:: By Keith Laska, CEO of SDL Language Technologies Division ::
Tom Cruise recently made history by becoming the first Hollywood celebrity to join the Russian social network Vkontakte. By creating a page on the site promoting his new film, “Oblivion,” Tom (and his movie production company) could reach Vkontakte’s more than 40 million daily users.
In doing this, Cruise achieved two noteworthy things. He strengthened his position as a global brand by engaging with users on a foreign social media site, and gained the ability to communicate with fans and followers regardless of their native language. Like Cruise, companies are also paying more attention to customers on new communication channels and realizing the immense value language has in taking their brands global.
Ignoring Language is “Risky Business”
With the rise of the social Web, today’s customers expect more online, social and instant interactions in their native language. For example, according to a European Commission report, 9 out of 10 customers surveyed in Europe would prefer to visit a website in their native language, and only 53 percent of European Internet users would even consider using a website that is not in their native language. In addition, the report found that an English-only website sends the message that a company doesn’t care about the customer experience it offers and that it is trying to save money. Further, a Harris Interactive 2011 Customer Experience Report found that 89 percent of consumers began doing business with a competitor following a poor customer experience.
Language is crucial for business success today and is the vehicle that allows a brand – whether a movie star or a large corporation - to engage with international audiences in a very personal and localized way, while providing an opportunity to enter new markets as well. Additionally, it is much easier, and less expensive, to maintain the loyal customer base you already have in place than to actively go out and win new customers. However, this requires a corporate culture where employees are committed to customer experience and that starts with providing content in the language of the customer.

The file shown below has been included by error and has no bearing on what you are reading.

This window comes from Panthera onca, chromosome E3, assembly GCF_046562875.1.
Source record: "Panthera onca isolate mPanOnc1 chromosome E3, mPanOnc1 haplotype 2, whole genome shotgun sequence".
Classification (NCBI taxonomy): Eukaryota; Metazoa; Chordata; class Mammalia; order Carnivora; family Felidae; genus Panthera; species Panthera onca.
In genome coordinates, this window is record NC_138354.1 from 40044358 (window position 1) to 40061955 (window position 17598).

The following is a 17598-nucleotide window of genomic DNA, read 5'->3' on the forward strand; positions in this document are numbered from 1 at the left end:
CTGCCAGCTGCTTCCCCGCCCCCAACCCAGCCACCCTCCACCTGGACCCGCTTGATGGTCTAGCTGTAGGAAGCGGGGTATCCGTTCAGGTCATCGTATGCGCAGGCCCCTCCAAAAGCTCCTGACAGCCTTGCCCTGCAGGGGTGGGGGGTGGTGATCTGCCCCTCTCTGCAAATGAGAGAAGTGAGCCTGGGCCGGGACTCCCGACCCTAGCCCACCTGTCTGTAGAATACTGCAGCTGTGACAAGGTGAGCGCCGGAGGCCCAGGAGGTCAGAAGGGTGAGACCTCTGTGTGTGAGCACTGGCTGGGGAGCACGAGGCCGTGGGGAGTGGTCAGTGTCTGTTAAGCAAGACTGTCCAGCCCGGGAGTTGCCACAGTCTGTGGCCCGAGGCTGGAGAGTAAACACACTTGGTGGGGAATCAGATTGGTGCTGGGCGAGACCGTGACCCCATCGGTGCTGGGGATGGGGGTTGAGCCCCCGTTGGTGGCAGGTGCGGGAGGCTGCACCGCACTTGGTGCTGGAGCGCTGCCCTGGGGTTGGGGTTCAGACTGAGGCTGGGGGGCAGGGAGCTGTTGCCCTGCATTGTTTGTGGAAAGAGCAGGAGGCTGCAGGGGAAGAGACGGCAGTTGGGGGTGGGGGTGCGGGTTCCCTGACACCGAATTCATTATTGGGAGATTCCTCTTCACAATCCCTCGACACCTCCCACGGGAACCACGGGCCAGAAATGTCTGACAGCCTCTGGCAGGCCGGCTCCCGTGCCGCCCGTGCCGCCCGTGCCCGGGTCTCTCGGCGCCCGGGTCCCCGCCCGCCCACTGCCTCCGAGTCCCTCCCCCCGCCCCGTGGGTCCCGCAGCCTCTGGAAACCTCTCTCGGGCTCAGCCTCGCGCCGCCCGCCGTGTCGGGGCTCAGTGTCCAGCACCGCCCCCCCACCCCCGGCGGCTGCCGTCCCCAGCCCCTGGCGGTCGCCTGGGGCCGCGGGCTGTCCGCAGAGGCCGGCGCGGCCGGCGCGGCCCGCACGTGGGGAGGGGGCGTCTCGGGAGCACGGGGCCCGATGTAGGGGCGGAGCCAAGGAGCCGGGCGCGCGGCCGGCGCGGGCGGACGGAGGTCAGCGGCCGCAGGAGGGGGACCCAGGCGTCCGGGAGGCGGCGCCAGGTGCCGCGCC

Overcoming the “Mission Impossible” View of Multilingual Communication
While translation is crucial to global business, getting content from one language into another can be overly complex. There are number of reasons for this: translated content is unreadable by requestors, which creates uncertainty; translation options - from individual translators, translation companies and technology solutions - are difficult to compare; pricing can be complex; and translation is often handled as a separate process, making it difficult to manage.
While some companies decide to outsource all translation to a language service provider, others wish to manage translation in-house in order to make the best use of multiple translation vendors and technology solutions. Additionally, many types of content don’t require the same level of translation quality and can be addressed by technology alone. To diminish some of the complexity for companies that want to ramp up global communication, here is an introduction to two core technology options to consider that can help to rapidly advance multilingual communication efforts.